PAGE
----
Nikki shrugged, her dangly earrings reflecting the green from one of the exit signs, “I was brainstorming. I only said that they share the whole ‘chintacles’ thing, so it would be more or less appropriate.”
“I might go with Zane. With a Z or an X. I haven’t decided.” Leah said, pressing her hand to the glass and staring off into the middle distance.
Never taking her eyes off the baby’s crib - Number #16. It had been a busy night for births - Zai teased Nikki, “The hell did you find Taicarilon? Was it in the glossary of one of your fantasy novels?”
“I made it up, if you must know. I told you, I was brainstorming. If you want something truly weird, go with something old and British.”
They all chuckled quietly at Nikki’s indignation, except for Leah. Zai was the first to notice the ripples in the glass radiating out from where her friend’s hand met the pane.
“Leah. Not here, sweetie.” She wrapped her fingers gingerly around Leah’s wrist and pulled her away, the ripples and tiny spiderweb cracks disappearing the moment her skin left the surface. “They’ll probably let us break protocol for him if we ask. He can sleep right next to your bed. I can bring him.”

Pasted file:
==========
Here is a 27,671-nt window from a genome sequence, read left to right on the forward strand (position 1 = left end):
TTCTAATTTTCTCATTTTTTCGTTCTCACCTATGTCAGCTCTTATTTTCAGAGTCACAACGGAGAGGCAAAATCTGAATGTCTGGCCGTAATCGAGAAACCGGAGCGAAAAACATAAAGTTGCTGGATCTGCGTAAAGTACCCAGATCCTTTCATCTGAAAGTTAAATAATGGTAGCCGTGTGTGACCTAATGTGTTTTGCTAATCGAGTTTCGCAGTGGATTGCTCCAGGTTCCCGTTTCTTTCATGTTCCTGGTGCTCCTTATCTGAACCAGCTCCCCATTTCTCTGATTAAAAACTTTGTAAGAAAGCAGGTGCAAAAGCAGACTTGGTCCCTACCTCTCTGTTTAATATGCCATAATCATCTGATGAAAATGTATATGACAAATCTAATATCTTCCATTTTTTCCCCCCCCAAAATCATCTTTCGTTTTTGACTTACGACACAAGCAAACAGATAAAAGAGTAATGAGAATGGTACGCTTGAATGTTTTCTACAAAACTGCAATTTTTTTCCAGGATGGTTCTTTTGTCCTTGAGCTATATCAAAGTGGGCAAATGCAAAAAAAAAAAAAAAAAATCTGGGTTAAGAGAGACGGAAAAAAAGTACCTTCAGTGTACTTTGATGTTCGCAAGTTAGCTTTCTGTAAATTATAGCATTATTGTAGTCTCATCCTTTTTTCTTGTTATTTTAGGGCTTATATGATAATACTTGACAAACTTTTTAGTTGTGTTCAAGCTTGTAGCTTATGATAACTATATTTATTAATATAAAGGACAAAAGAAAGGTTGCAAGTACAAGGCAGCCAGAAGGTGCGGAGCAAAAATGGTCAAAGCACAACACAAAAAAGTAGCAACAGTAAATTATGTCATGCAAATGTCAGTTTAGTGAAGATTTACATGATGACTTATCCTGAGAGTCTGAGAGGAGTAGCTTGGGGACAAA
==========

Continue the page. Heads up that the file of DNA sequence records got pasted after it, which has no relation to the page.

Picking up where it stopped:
“Sorry.” Leah began to cry and Nikki was on her knees next to the wheelchair with tissues as soon as she heard the tears in the apology. “Ask. Zai - ask, please. I don’t want to be this far from him right now.”
Zai nodded at Georgia, sharing a glance, and Georgia slipped away to find the doctor. Placing her hand on the glass beside her, Zai ran her fingers over the pristine surface. “Don’t worry.” She said. “Don’t worry. We’ll tuck squidbaby right into your arms and you can drift off to dreamland holding him.”
“Xavier.” Leah said, laughing as she blew her nose, producing the most unholy noise. “I’ve decided. Not squidbaby, but Xavier.”
Nikki made a small sound of approval. “Xavier.”
Ellia clung to the dingy’s low side and tried not to cringe away from the watery shape pacing the boat as her brother rowed for shore. “Serpent to starboard, Kemet.”
“I see it.” He said, deliberately ignoring the curious, scaled head that rose above the water to peer at them. It showed every inclination to remain, leisurely swimming alongside the siblings until they struck rocks and became food. “Tell it to go away, Ellia.”